The male had attached himself tightly to the female’s gonopore using his long, curved genitalia, and held onto her like this for about five hours. About three hours after detaching himself, the male dropped dead. The next day, the female laid a sticky mass of around two hundred eggs in a humid patch of leaf litter before dropping dead herself a couple of weeks later. In this particular instance, none of the eggs hatched because they weren’t fertilised properly, and somewhere a host of trilobite beetle angels cried delicate tears of woe into a decorative water fountain made of clouds.

Oh and yes, those tiny head-looking things in the head area of the female trilobite beetles above are actually their heads. Those things are way too small. They’re also retractable, so the females can literally tuck them under their prothorax for protection from predators or an easy getaway from awkward social situtions.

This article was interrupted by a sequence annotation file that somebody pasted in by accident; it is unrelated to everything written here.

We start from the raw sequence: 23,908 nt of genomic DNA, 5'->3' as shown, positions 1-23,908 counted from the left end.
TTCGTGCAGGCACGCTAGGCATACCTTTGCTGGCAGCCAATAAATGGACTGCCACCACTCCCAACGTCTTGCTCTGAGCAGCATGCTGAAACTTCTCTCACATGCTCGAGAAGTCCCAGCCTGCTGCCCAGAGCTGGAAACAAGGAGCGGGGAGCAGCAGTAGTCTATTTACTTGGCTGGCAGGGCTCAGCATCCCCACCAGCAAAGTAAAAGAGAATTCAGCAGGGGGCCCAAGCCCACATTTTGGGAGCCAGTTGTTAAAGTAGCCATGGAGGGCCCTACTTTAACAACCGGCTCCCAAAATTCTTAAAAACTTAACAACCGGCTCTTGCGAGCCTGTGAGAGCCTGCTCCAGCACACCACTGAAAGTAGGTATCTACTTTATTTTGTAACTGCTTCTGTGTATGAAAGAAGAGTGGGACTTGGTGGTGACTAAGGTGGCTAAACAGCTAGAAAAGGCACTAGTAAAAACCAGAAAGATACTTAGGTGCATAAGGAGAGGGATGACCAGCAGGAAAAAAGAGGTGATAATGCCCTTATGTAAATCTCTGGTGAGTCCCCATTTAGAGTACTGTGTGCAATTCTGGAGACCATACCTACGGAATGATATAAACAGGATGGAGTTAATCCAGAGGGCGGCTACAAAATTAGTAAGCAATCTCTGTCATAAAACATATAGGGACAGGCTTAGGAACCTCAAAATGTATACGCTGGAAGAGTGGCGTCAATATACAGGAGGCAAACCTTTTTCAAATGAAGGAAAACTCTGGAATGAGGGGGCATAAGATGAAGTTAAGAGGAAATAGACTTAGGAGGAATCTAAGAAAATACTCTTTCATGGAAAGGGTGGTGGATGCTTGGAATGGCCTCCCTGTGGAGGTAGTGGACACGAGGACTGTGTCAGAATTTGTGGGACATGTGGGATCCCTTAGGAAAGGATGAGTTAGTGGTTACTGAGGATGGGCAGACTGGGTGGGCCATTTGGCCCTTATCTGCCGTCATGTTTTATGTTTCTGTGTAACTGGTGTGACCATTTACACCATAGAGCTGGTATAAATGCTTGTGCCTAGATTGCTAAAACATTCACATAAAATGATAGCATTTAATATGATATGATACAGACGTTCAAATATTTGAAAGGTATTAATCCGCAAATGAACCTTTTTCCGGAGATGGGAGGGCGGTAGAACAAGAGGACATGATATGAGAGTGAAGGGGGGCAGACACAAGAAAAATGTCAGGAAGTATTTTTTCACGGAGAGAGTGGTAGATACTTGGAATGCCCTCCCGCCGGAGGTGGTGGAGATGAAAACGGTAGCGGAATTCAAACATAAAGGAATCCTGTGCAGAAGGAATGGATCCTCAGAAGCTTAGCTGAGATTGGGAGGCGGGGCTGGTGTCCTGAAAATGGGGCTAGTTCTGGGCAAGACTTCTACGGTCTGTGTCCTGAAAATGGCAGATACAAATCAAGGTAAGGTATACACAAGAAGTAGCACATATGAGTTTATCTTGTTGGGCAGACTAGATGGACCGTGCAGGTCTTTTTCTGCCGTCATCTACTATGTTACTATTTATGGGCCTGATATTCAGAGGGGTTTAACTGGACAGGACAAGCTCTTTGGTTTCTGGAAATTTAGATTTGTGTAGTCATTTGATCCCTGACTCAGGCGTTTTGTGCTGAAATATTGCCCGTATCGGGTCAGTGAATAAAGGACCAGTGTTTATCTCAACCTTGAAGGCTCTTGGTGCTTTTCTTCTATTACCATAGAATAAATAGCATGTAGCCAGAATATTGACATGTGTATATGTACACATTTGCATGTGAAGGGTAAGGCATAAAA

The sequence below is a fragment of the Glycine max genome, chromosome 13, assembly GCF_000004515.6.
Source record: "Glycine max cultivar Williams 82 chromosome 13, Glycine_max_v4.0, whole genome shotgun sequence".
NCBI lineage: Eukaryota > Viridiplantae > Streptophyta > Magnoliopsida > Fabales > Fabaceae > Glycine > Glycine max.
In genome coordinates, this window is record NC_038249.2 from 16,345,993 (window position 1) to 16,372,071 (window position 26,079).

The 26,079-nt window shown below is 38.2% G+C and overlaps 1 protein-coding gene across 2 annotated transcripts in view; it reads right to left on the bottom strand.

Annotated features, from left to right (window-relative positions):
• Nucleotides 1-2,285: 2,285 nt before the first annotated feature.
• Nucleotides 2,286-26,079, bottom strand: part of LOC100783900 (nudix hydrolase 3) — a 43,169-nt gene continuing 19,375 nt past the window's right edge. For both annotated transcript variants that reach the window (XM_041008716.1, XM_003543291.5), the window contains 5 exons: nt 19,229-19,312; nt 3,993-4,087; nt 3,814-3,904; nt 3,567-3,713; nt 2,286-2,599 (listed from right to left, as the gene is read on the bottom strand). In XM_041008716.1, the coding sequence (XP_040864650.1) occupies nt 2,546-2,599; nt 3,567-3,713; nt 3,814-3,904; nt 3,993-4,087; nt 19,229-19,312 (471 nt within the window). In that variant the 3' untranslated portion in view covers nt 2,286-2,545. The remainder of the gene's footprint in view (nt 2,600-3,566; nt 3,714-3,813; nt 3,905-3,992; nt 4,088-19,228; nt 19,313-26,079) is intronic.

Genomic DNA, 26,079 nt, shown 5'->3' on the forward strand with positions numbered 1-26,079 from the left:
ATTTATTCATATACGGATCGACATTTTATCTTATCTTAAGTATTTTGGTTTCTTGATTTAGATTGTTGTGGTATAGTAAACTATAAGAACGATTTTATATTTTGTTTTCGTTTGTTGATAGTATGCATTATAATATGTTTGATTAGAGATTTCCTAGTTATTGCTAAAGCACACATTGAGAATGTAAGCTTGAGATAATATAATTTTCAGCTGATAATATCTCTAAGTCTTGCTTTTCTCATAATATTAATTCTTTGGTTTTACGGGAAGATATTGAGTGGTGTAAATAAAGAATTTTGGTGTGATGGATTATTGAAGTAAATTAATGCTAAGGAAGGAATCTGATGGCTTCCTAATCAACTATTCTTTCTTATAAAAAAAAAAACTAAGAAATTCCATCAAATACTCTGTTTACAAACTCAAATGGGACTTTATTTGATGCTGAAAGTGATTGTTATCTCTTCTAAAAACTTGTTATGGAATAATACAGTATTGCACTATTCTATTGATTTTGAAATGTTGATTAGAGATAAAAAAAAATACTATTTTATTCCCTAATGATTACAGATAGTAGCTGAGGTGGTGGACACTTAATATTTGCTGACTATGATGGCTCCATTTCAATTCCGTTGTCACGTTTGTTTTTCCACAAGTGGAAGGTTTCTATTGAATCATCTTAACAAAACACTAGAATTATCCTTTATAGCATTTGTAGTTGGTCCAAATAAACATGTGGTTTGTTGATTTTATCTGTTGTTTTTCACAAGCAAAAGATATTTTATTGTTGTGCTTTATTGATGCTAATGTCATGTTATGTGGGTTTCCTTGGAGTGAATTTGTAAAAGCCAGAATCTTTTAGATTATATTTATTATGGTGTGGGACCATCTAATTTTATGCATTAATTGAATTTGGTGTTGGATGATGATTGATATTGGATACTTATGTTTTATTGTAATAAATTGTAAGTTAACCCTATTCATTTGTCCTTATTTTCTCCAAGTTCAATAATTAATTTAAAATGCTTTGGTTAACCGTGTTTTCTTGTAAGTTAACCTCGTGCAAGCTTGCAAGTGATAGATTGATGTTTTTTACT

And finally, here’s a trilobite beetle that just happens to be bright purple. There’s not a lot of information on this sighting, but it could be a newly moulted specimen caught in that brief moment between shedding its old exoskeleton and developing its new one, just like these incredible purple centipedes.

Related posts:

Photographer Nicky Bay’s Purple Centipedes and Singapore Blues

Beetle Battles: The Secret World of Leg Wrestling and Abdomen Squeezing

In North American Katydids, Pink is the Dominant Colour

Bec Crew About the Author: Bec Crew is a Sydney-based science writer and award-winning blogger. She is the author of 'Zombie Tits, Astronaut Fish and Other Weird Animals' (NewSouth Press). Follow on Twitter @BecCrew.

The views expressed are those of the author and are not necessarily those of Scientific American.